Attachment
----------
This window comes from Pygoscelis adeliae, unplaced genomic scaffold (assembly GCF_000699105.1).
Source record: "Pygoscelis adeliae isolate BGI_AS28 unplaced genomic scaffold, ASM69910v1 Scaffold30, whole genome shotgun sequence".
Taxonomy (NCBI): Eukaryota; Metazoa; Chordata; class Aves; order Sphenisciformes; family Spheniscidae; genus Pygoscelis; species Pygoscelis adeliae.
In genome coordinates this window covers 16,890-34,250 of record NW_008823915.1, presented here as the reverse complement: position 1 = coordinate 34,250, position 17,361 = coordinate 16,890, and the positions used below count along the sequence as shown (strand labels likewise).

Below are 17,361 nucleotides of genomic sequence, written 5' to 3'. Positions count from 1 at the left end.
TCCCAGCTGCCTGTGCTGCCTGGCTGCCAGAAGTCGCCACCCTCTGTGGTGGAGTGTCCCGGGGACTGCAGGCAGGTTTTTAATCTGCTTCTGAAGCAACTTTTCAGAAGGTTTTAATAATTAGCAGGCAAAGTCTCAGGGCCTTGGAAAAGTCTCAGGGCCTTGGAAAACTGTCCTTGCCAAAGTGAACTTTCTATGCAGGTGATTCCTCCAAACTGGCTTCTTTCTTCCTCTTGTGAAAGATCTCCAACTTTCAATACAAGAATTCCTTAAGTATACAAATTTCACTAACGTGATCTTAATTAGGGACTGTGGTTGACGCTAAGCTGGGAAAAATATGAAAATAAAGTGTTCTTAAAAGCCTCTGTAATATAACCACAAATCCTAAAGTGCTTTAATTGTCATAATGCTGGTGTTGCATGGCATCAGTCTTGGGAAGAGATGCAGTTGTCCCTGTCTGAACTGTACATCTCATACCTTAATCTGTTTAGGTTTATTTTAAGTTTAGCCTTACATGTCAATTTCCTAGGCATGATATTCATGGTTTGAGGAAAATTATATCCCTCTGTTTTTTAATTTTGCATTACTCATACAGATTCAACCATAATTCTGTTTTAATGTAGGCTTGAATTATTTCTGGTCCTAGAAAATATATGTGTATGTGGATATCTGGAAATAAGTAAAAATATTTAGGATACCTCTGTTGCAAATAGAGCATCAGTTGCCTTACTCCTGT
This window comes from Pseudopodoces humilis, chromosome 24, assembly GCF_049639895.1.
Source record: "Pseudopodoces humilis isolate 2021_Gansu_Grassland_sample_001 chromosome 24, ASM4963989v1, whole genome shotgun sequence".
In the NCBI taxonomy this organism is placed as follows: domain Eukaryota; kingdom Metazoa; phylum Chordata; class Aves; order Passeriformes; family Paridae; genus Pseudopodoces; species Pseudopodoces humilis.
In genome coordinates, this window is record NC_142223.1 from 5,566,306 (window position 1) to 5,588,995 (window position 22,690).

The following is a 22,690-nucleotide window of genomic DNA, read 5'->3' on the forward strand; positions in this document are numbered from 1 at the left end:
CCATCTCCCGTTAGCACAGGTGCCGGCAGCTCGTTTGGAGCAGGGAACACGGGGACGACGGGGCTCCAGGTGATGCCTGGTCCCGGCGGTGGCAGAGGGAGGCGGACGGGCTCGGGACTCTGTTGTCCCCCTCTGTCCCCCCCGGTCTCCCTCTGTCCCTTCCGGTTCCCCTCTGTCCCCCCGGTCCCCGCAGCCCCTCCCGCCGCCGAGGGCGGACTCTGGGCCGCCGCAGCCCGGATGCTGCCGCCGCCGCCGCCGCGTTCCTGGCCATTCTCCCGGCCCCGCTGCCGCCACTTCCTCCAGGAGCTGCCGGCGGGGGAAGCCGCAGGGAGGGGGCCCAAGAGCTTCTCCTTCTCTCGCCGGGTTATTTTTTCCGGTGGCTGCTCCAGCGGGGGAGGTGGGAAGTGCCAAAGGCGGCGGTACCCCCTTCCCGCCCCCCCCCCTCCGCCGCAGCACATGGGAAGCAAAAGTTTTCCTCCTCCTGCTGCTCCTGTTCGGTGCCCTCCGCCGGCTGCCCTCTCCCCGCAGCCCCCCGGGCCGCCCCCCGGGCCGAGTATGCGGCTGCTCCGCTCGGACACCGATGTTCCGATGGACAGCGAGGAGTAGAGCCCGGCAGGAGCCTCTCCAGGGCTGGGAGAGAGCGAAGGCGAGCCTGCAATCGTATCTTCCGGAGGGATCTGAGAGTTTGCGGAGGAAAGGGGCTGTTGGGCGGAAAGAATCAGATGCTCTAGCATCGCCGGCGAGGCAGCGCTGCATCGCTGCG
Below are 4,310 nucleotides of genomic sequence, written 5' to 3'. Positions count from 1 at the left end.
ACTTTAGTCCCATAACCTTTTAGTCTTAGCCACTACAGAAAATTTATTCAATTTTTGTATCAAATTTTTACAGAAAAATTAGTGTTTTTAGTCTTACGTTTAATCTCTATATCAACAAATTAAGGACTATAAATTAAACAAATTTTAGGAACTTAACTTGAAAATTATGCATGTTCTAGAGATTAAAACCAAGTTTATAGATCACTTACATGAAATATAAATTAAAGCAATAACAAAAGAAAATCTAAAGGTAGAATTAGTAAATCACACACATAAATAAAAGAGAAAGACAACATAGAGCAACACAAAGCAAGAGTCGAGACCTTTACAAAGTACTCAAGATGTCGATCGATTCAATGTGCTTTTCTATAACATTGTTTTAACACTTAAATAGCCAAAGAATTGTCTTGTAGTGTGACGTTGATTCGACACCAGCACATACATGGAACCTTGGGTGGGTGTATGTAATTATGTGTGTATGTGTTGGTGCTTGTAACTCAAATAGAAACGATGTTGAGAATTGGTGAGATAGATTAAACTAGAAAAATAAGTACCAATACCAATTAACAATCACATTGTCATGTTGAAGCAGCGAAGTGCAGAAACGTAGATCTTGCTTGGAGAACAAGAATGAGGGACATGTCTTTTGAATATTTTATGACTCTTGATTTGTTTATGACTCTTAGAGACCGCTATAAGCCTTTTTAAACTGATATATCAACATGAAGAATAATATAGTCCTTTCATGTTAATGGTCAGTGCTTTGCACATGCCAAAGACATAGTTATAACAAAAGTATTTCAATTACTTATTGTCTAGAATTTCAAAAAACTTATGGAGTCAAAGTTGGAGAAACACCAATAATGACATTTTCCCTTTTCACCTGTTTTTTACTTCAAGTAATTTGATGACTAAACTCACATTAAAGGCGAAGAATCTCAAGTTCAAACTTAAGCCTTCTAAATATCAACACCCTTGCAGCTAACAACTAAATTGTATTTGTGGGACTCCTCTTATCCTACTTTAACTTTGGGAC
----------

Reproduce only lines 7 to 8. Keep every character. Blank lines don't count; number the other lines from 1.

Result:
This window comes from Pseudopodoces humilis, chromosome 24, assembly GCF_049639895.1.
Source record: "Pseudopodoces humilis isolate 2021_Gansu_Grassland_sample_001 chromosome 24, ASM4963989v1, whole genome shotgun sequence".